A kinder, gentler Tower Recording greets us on "The Galaxies Incredible Transmission Field." I don't know if I'd call this accessible, but it teeters closer to that line than anything else I've heard from this ensemble. The ever revolving line-up on this release, recorded during the same period as the essential "Folk Scene," is P.G. Six, MV, Helen Rush, Tim Barnes, Samara Lubelski, S. Freyer Esq., Andre Vida, and the mighty Dean Roberts. If that sounds like an all-star team, it is.
"Galaxies" stands in stark contrast to "Folk Scene," despite being from the same time. Where "Folk Scene" was a display for short snippets that were like commercials about the dances going on inside their collective brain, "Galaxies" is full of documentaries where the drama is allowed to unfold naturally. Most of these tracks are much longer than their "Folk Scene" brethren, and they thrive in that context.
Take the subdued "Giggy Garbage Gods (777)," for example. These lazily spun folk meanderings are the embodiment of "Galaxies." Hazy, beautiful female vocals lull you into submission almost immediately. Acoustic drones float underneath as the words permeate the air like smoke from a bong. This entire track is shrouded in a cloud of mystery; it's like being at a party with twenty strangers, struggling to stay awake. The entire episode passes quickly before you notice, and the next morning you are sure it was just a dream. "Giggy Garbage Gods" is memorable without really being there.
The blues ragas of "Harvester" are the perfect opening for "Galaxies." Steeped in mud, this track moves along like the changing seasons. You watch one spot long enough and you'll see sand become glass. "Harvester" sucks you in with warm, autumnal colors and locks you down with the icy breath of winter. Once again, vocals are the main culprit here. It's a siren calling you to the rocks and as you run your vessel a ground, another voice is warning that "tomorrow never comes." The last half of this piece is chaotic, but still cohesive. Hypnotic percussion leads the way through the entire journey, always providing something for you to fall back on. This is a powerful statement to open an album.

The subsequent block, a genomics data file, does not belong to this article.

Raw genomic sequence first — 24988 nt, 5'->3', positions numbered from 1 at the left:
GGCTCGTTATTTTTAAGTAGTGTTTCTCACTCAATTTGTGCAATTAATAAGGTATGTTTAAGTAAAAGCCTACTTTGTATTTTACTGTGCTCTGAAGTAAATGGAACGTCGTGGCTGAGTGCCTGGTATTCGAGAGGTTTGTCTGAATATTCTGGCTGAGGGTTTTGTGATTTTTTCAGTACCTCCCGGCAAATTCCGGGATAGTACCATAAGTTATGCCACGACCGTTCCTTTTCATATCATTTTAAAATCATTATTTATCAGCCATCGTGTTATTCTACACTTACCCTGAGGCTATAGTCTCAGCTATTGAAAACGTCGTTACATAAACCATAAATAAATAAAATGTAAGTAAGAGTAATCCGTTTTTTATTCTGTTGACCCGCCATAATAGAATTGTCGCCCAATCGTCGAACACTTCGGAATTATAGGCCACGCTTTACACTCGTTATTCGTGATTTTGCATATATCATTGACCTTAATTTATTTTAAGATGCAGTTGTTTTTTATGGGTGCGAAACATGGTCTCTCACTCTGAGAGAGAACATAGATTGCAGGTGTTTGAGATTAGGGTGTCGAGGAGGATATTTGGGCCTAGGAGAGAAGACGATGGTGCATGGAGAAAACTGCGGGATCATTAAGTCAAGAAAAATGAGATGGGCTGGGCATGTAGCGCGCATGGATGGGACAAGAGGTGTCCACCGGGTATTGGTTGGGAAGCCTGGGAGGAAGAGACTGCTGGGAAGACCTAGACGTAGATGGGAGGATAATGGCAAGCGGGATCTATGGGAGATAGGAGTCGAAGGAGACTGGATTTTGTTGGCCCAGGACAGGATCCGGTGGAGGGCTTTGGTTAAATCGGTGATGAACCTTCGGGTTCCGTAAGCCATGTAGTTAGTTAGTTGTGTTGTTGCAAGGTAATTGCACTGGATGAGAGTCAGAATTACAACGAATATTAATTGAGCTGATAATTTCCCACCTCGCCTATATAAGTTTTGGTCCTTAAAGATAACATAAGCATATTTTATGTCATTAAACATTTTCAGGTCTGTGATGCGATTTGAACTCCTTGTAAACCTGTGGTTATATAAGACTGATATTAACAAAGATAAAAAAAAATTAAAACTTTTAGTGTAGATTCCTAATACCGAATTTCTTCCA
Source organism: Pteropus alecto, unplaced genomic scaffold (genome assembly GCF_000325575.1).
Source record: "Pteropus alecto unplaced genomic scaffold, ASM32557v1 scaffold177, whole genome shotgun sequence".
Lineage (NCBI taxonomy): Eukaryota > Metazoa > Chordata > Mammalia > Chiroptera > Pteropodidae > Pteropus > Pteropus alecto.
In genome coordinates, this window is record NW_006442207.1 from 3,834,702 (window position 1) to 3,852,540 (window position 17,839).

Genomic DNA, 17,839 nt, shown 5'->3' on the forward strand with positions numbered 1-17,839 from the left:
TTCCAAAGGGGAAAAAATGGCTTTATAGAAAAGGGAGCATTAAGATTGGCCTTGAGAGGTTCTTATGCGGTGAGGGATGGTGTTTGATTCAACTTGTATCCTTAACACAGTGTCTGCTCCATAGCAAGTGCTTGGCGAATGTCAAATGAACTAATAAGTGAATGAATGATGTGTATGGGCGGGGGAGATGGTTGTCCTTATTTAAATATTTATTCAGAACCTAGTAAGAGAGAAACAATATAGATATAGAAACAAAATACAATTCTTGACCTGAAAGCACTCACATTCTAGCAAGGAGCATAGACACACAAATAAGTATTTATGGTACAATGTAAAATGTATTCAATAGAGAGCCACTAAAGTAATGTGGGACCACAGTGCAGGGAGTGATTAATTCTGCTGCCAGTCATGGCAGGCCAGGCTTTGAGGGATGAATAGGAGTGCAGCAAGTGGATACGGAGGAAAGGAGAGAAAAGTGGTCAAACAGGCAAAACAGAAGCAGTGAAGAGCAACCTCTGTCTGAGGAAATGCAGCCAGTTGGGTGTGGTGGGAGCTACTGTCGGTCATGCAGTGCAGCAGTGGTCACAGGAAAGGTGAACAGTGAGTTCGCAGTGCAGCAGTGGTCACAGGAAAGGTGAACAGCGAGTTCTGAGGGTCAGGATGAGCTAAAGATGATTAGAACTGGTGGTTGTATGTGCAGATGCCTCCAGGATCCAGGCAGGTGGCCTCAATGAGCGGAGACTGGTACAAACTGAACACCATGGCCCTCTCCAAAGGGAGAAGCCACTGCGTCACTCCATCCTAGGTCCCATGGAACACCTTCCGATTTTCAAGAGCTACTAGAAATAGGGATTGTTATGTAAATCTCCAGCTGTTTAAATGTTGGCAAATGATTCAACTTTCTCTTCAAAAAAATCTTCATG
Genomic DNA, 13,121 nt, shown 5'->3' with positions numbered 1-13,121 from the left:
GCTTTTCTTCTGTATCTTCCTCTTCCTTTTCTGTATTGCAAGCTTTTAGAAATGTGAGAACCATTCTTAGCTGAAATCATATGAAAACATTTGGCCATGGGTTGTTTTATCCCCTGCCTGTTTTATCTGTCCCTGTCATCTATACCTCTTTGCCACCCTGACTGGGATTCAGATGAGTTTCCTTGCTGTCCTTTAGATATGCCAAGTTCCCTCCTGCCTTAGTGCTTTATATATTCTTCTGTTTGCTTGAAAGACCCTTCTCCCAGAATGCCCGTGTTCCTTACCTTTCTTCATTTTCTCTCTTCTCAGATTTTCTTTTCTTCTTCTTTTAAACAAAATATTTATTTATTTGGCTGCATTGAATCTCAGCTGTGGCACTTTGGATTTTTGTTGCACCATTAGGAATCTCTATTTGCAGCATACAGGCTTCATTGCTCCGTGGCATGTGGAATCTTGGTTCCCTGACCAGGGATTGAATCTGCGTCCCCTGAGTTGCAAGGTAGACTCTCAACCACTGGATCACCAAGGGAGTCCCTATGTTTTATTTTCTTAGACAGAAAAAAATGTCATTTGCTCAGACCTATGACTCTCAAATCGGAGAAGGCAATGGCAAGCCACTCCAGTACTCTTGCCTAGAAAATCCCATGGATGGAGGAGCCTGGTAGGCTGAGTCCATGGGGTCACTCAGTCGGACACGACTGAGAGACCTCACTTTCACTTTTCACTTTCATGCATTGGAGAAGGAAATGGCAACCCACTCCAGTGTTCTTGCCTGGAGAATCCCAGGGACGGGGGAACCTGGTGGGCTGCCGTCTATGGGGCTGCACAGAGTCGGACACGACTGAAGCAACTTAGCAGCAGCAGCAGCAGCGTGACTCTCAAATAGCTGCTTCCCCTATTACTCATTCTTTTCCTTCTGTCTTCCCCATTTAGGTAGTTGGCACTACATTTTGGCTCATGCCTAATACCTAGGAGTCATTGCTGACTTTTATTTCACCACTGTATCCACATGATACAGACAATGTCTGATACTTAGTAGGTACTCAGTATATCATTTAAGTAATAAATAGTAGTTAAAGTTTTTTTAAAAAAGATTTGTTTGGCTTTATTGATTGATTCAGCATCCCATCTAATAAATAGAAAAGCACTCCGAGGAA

There are many differenct faces being shown on "The Galaxies' Incredible Sensual Transmission Field." While most of these organic ruins showcase acoustic soundscapes, there are electronic manipulations as well. "Forum" transports the listener back in time 30 years whereas "Other Kinds of Fun" features tape manipulations used in an almost-straight ahead pop song. It's such a great mix of music that it's easy to get lost within its vastness.
The Tower Recordings have an aura about them that few bands do. In the years since 2001's "Folk Scene," the members have done so many other projects that it's impossible to keep track. But in that time, they have all grown as artists and found their own, unique voices. "Galaxies" is a powerful reminder where they came from, though. And it is also a lesson that what is great on its own, is absolute magic when brought together with other masters. I thought "Folk Scene" was the Tower Recordings seminal work. With the release of "The Galaxies' Incredible Sensual Transmission Field," I have been proven wrong. 9/10 -- Brad Rose (25 May, 2005)